Big data means big compensation for data scientists. But the kind of data scientist you are largely determines just how big your paycheck will be. As a new O'Reilly survey reveals, data scientists that focus on open source technologies make more money than those still dealing in proprietary technologies. The more open source software you know, the more money you stand to make in big data.
Given the level of interest in Big Data, it's not surprising that enterprises are willing to pay hefty salaries to recruit top talent, particularly given the difficulty in sourcing such talent. In 2012 NewVantage Partners canvassed a relatively small but highly qualified group of executives at large organizations and found that 100 percent of those surveyed were at least "somewhat challenged" to recruit data scientists. A full 40 percent are finding it "very difficult" or "impossible."
Against such scarcity, data scientists are priced at a premium.
According to Glassdoor data, the median salary for data scientists in the United States is $117,500. By contrast, a business analyst can expect to make around $61,000 and a data analyst around $55,000. Gartner analyst Svetlana Sicular pokes fun at the whole category of data science, laughing that "a data scientist is 1) a data analyst in California or 2) a statistician under 35."
That's a big price jump for polishing one's job title.
In reality, there's more to being a data scientist than simply upgrading one's job title. As O'Reilly's 2013 Data Science Salary Survey suggests, "the field of big data has ushered in the arrival of new, complex tools that relatively few people understand or have even heard of." Knowing those tools is what yields such outsized salaries.
But which tools a data scientist masters turns out to have a large, material impact on her earning power.
The top data tool by far is SQL, which isn't surprising: data analysis has been around long before we gave it a sexy "data science" label, and accessing data through SQL has long been the standard for data analysis. This isn't changing overnight.
But once we move beyond SQL, it's telling just how much of the most widely used Big Data tools are open source: R, Python, Hadoop and more. More interestingly, however, is the bifurcation between what O'Reilly calls "the Hadoop group"(orange) and the "SQL/Excel group" (blue):
Data scientists who use one group of tools don't use the other: the industry is roughly split into the two camps, with the red group essentially forming a periphery around the Hadoop group. As the O'Reilly report suggests, "The two clusters have no tools in common and are quite distant in terms of correlation: only four positive correlations exist between the two sets (mostly through Tableau), while there are a whopping 51 negative correlations."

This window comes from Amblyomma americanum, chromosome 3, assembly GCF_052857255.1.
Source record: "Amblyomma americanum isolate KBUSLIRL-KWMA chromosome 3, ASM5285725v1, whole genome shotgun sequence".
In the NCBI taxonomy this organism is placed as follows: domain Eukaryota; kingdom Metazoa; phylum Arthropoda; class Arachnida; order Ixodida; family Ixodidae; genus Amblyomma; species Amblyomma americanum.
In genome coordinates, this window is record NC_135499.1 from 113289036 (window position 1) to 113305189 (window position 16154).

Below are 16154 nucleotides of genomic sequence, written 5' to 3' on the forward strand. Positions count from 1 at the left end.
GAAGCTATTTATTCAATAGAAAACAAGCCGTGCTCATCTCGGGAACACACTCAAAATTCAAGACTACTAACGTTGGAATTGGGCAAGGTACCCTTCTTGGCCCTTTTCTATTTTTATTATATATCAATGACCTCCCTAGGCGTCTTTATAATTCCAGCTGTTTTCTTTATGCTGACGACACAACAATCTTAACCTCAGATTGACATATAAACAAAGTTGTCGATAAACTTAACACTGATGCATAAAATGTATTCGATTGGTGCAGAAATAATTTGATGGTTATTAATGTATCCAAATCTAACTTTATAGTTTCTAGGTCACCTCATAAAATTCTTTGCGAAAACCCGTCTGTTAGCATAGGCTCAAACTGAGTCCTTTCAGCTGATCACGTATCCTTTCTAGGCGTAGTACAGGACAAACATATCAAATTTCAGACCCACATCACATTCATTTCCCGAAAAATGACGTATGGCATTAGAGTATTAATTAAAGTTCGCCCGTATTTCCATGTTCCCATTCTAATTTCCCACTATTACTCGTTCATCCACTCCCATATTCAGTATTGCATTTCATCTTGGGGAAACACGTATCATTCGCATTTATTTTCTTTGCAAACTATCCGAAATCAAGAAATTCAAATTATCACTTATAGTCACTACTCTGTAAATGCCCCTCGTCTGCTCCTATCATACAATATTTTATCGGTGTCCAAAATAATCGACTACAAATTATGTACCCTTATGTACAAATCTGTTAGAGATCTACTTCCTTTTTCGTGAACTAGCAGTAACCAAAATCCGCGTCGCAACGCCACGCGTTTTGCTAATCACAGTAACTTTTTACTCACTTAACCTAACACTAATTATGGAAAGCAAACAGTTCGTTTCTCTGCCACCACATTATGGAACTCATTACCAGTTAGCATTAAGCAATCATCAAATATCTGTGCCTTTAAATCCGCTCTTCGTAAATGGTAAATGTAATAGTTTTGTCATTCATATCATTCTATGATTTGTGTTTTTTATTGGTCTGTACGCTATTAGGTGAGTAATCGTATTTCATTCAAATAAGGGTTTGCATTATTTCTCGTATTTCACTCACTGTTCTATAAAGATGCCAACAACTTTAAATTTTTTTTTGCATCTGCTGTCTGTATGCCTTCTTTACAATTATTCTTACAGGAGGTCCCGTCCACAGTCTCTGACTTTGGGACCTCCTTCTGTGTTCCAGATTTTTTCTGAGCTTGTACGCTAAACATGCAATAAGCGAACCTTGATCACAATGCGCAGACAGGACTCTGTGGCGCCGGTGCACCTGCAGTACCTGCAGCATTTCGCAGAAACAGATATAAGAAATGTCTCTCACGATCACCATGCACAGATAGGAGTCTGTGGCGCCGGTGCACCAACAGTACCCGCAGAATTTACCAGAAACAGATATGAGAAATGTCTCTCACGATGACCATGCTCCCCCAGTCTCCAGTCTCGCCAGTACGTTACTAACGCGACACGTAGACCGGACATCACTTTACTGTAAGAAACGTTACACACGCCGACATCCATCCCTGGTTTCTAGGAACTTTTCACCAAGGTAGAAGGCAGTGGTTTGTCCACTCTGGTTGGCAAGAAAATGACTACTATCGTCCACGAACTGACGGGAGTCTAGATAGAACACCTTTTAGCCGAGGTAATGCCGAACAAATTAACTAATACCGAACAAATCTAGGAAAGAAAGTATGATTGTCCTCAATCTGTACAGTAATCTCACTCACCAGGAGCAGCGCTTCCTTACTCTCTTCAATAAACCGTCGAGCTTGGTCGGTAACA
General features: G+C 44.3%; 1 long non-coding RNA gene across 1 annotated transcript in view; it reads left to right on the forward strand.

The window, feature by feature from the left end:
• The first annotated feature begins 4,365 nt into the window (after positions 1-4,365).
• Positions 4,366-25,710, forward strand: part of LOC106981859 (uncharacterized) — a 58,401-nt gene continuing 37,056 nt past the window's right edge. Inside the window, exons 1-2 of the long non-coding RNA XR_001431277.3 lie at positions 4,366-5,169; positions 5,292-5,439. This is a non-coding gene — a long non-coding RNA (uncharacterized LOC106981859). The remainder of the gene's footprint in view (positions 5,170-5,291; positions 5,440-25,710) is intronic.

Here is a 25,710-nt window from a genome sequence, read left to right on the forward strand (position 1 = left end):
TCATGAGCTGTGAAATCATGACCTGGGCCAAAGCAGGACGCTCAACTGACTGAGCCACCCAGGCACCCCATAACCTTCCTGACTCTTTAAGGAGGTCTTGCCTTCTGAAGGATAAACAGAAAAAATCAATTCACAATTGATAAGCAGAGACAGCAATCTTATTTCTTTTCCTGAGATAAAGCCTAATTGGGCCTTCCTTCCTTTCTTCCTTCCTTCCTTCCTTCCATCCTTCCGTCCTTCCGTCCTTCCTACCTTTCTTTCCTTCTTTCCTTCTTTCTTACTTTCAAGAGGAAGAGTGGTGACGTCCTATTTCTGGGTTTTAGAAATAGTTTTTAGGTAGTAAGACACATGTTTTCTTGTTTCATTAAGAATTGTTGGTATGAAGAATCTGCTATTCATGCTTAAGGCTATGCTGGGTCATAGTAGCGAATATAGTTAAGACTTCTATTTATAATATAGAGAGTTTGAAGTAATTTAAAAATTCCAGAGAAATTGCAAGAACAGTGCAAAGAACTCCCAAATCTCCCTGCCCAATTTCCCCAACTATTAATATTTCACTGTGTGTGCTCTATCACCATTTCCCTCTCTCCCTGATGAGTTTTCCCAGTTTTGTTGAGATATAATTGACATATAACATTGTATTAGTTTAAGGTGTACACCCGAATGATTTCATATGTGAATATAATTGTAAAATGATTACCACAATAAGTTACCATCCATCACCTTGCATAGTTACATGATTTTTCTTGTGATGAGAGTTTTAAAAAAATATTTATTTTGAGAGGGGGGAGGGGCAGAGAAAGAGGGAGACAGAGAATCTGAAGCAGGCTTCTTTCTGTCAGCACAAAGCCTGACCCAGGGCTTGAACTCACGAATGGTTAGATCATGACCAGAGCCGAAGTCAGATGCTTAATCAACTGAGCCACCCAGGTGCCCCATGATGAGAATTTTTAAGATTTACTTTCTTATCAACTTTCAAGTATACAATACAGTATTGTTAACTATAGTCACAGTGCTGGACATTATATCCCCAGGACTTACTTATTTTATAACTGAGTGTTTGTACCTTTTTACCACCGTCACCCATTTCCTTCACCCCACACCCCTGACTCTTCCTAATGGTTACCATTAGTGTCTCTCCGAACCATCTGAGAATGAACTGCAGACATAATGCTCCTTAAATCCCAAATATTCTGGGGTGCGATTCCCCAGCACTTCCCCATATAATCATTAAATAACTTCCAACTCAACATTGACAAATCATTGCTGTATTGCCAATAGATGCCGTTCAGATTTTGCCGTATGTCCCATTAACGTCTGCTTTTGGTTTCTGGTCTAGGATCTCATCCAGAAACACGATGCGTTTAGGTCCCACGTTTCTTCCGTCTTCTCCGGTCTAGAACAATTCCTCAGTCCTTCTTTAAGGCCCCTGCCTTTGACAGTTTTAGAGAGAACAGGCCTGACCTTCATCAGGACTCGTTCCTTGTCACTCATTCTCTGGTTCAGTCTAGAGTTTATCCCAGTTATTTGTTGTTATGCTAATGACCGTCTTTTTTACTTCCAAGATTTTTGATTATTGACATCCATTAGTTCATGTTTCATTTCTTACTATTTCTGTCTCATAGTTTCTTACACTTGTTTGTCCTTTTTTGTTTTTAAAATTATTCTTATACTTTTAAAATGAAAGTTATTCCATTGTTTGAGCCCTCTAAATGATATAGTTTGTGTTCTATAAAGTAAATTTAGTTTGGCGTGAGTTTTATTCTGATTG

While somewhat interesting that data scientists split along party lines - Hadoop vs. SQL, open vs. closed - the more interesting observation O'Reilly's report makes is just how much this divide translates into salary differentials.
The more data tools a data scientist uses, the more her salary rises. Once a data scientist uses at least 10 tools, her salary grows considerably:
Interestingly, those in the open source/Hadoop cluster tend to use far more tools and, hence, stand to make considerably more money. As the report authors point out, "Median base salary generally rises with the number of tools used from the Hadoop cluster, from $85k for those who do not use any such tools to $125k for those who use at least six." For those in proprietary/SQL land, using five or more tools from the proprietary cluster leads to a significant drop in salary.
While there are ways to explain away the apparent divergence in salaries, the authors conclude:
"It seems very likely that knowing how to use tools such as R, Python, Hadoop frameworks, D3, and scalable machine learning tools qualifies an analyst for more highly paid positions—more so than knowing SQL, Excel, and RDB platforms. We can also deduce that the more tools an analyst knows, the better: if you are thinking of learning a tool from the Hadoop cluster, it's better to learn several."
And then they make a highly telling point:
"The tools in the Hadoop cluster share a common feature: they all allow access to large data sets and/or support analysis of large data sets. The demand for analysts who know how to work with large data sets is growing, in particular for those who can perform more advanced machine learning, graph and real-time tasks on large data sets. Until the supply of such analysts catches up, their salaries will naturally be bid up."
In other words, the open source tools may be better suited for handling large data sets, whereas the proprietary tools tend to have a narrower, query-based utility. Furthermore, tools like Python and R give a user wide latitude to shape data analytics, rather than living within the constraints that a proprietary vendor provides.
What this may mean is that taking the SQL/Excel route is a decent way to plod along with old-school data analysis, but if you want to really go deep into data science, and get paid handsomely for your efforts, you really need to go open with Hadoop, Python, NoSQL and other leading open-source big data tools.
Matt Asay is a veteran technology columnist who has written for CNET, ReadWrite, and other tech media. He is currently VP of Mobile at Adobe. Previous positions include VP of business development and marketing at MongoDB and COO at Canonical, the Ubuntu Linux company.